I grew up with the misconception that if I had unprotected sex, I WOULD get pregnant. “Trying to Conceive” was a foreign concept to my 20-something brain.
Sadly, I spent a lot of my young adult life with this same incorrect idea in my head. I knew nothing about follicular phases, ovulation or luteal phases. Women had the body parts to have the baby and men had the fertilizer. In retrospect, I really wish someone had sat down with me before my wedding night and explained to me exactly how it all worked. I always had this image in my mind of having four kids before I was 30 – I thought thirty was old. My current thirty-three-year-old, senile-mom-of-two self laughs at young and naive me…and at my misconceptions about trying to conceive.
I remember being devastated the first month after my wedding when my pregnancy test came up negative, and again the next month, and the next.
One of my many negative home pregnancy tests.Surely, I thought, I was doing something wrong. I didn’t want to let myself believe that there was something wrong with my body. After eighteen cycles of negative pregnancy tests, and one chemical pregnancy, I sought out an OB/Gyn who tested my husband and suggested I go straight to Clomid. It’s a drug commonly prescribed for those who are suffering from infertility. Not only did I not know what Clomid was, I didn’t even know how my body worked – or didn’t work. After twenty long, long, cycles, I finally conceived my beautiful baby girl.
Time for Baby #2
When we were ready for our second baby, I didn’t wait nearly as long to see a doctor. This time I had learned about trying to conceive.
- Measuring Basal Body Temperature (BBT) had become normal, and I knew how to track ovulation.
- Online bulk orders of ovulation predictor strips and HcG pregnancy test strips were no new concept.
- I knew what it meant to monitor cervical mucus and other signs of fertility, and how to use ovulation prediction kits.
With all of this knowledge and insider tips, I felt empowered. I was ready for baby #2!
I’m almost sure my new doctor thought I was a weirdo the first time I met with him. I brought him a color-coded list of questions, as well as a PowerPoint presentation on my tablet of my BBT charts.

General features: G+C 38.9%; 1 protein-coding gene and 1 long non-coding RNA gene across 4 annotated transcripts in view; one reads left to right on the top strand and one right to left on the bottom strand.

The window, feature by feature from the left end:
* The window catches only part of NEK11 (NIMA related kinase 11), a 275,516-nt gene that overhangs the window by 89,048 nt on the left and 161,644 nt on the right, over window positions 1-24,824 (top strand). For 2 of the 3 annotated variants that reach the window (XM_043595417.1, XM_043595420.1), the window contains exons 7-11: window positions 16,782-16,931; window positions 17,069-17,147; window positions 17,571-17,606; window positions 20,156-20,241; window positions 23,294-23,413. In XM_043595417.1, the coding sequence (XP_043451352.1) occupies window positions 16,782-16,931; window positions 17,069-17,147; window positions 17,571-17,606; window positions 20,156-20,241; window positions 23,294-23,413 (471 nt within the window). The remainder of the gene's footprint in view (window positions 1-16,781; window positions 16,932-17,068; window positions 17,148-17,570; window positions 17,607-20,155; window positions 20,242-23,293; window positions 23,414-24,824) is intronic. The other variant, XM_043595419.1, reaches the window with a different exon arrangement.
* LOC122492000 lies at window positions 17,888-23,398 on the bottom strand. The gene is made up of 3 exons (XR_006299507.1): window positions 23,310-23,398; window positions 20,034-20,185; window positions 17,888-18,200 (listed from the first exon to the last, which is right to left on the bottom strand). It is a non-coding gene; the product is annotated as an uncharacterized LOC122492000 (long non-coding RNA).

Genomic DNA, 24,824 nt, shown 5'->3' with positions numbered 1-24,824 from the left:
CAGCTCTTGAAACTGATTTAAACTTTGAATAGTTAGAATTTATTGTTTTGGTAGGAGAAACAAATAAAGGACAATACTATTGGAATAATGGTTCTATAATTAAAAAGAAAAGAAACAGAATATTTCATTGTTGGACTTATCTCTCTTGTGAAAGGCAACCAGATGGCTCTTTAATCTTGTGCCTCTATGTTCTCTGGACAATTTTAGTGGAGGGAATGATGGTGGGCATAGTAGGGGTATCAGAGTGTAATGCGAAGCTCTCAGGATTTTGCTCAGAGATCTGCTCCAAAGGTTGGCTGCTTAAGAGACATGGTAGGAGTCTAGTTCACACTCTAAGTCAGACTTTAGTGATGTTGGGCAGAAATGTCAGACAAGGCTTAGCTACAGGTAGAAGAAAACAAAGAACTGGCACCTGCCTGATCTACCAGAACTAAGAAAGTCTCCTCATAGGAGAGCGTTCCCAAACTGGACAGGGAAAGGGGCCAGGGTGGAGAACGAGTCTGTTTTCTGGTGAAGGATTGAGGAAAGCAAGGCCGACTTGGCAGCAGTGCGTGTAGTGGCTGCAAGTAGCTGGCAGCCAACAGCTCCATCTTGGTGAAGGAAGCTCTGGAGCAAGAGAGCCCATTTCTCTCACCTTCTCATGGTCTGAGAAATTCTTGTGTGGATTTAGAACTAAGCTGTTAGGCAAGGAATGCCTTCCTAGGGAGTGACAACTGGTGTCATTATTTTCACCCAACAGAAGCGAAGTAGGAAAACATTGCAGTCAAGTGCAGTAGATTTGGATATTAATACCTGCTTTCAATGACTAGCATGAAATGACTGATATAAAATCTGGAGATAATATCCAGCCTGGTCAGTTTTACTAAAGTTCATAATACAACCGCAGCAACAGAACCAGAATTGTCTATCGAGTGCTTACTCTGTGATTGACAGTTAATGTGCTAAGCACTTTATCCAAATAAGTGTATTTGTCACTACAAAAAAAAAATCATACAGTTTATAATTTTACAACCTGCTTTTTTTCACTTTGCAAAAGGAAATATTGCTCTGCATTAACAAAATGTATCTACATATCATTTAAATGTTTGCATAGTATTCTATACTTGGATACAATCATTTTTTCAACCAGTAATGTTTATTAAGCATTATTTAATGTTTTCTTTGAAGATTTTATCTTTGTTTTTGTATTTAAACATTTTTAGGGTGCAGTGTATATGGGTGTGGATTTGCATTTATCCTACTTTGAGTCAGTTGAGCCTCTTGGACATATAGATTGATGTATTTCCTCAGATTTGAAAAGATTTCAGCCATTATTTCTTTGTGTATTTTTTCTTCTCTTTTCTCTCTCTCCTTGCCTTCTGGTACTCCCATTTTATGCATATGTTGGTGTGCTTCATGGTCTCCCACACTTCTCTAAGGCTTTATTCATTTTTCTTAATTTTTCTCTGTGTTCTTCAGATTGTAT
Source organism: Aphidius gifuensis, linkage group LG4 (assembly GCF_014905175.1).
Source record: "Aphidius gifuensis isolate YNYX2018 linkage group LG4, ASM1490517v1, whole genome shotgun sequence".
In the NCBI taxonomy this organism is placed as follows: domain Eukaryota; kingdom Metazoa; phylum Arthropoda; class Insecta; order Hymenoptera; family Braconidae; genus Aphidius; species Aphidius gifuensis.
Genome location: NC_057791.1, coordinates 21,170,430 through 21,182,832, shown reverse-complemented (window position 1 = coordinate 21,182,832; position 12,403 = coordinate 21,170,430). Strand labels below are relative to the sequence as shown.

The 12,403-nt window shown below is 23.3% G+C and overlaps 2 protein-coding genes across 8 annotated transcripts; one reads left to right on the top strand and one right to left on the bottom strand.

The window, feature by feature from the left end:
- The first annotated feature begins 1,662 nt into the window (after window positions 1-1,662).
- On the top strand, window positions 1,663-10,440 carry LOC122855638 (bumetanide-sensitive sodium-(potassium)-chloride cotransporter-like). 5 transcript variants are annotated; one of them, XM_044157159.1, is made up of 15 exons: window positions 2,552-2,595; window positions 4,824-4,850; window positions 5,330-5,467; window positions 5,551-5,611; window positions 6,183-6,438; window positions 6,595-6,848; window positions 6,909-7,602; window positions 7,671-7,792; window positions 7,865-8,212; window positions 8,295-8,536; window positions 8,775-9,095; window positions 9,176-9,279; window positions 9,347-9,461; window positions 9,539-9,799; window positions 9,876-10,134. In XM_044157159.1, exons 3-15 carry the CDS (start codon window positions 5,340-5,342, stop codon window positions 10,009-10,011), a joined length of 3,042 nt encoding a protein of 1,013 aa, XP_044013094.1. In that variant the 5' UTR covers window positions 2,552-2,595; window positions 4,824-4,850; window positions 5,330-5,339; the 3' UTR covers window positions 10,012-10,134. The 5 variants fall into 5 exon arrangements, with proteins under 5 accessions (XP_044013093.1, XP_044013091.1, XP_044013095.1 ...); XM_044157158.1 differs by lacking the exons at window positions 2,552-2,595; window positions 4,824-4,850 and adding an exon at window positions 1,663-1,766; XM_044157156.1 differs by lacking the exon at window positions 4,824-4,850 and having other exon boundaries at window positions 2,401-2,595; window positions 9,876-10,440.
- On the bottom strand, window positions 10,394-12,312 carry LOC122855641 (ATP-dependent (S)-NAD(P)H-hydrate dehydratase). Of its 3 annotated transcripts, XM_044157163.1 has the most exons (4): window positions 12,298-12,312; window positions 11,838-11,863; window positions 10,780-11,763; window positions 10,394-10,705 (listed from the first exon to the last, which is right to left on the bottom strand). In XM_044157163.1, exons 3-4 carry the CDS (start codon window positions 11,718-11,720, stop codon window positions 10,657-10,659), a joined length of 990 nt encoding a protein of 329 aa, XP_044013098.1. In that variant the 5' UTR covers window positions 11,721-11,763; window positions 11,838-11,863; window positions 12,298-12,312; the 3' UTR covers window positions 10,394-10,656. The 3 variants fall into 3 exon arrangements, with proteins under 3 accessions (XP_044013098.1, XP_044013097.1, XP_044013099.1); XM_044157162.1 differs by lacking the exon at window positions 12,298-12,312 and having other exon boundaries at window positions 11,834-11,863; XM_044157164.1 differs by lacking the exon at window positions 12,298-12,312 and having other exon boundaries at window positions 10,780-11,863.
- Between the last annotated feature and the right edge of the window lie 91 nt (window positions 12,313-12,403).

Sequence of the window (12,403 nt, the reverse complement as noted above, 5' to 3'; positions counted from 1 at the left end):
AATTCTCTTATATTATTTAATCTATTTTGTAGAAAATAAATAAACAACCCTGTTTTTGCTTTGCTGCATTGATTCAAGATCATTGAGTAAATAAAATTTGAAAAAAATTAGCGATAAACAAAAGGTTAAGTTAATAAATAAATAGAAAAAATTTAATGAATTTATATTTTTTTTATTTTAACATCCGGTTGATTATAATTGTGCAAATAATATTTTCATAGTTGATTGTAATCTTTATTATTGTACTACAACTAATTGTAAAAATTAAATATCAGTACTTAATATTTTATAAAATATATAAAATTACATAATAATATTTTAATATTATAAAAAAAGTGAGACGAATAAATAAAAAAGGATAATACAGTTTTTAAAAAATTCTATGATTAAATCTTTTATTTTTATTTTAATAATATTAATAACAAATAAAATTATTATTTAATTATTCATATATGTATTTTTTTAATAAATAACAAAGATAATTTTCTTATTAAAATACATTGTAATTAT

My doctor sat there, wide-eyed, but also receptive to my concerns. I told him about how on more than one occasion I would get a faint positive pregnancy test at ten days past ovulation, only to start bleeding by eleven days past ovulation. My doctor named this problem: luteal phase defect. Essentially, my body was continuously hitting the reset button before I could have a viable pregnancy.
My doctor ran all the tests, and my husband got a more in-depth sperm analysis. I was sent in for blood work, and a hysterosalpingogram (HSG), which is fancy word for an x-ray of your uterus and fallopian tubes to ensure there are no blockages. I also started a progesterone supplement to help lengthen my luteal phase. I went in for monthly follicular ultrasounds and started back on Clomid. I loved seeing my follicles grow and I loved knowing that I had potential babies in those beautiful little follicles.
In the midst of my medicated cycles, my husband and I scheduled an annual fall vacation and decided to take two months off the medications to keep my hopeful estimated due date away from said vacation. Low and behold, I got pregnant with #2 during my first unmonitored cycle and we ended up having to bump up our vacation. My OB/Gyn called me personally to congratulate me, and so we began our journey for baby #2 with regular checks of my quantitative betas and progesterone levels to ensure that the pregnancy was still progressing as it should.
When I think about the struggles — mainly emotional — that we went through trying to conceive these perfect babies, I feel incredible waves of gratitude.
I learned about my body by accident, while stumbling onto a random online forum. If you have the desire to grow your family, talk to your doctor. There are resources that might benefit you and help you take control of your bodies.
Of course, there are always issues that require moms to turn to a Reproductive Endocrinologist (RE), and undergo intrauterine insemination (IUI) or in vitro fertilization (IVF), or to seek out adoption. But, when you’re trying to conceive, simply learning about your body can make a world of difference. I was so happy to learn that my issues finally had a name, and that my doctor had a way to help fix it.
Resources to Help on Your Journey
- Taking Charge of Your Fertility by Toni Weschler: This book does an amazing job of breaking down the cycle and explaining what exactly happens. Before reading this book, I always looked at my cycle as that 28-day unicorn model. My short 23-day cycle was not and is not, typical. So, simply being able to understand the three very important parts of a monthly cycle was invaluable.
- Fertility Friend App for Android, Web and iPhone: This app is my absolute favorite. Fertility Friend is not overly fluffy like Ovia or Kindara; there’s no distracting bells and whistles. It’s very straight forward, and easy to read. As a VIP member, I love having access to people who are trained to read charts and answer questions.
- BabyCenter: This website, while not as in-depth as some of the above sources, offers advice and easy-to-understand definitions. It also adds a social component with specialized boards on topics like trying to conceive (TTC), getting pregnant, and infertility.
- Resolve: The National Infertility Association: Resolve offers support for both infertility and secondary infertility. There are pages with resources and facts, as well as an online forum for anonymous peer support.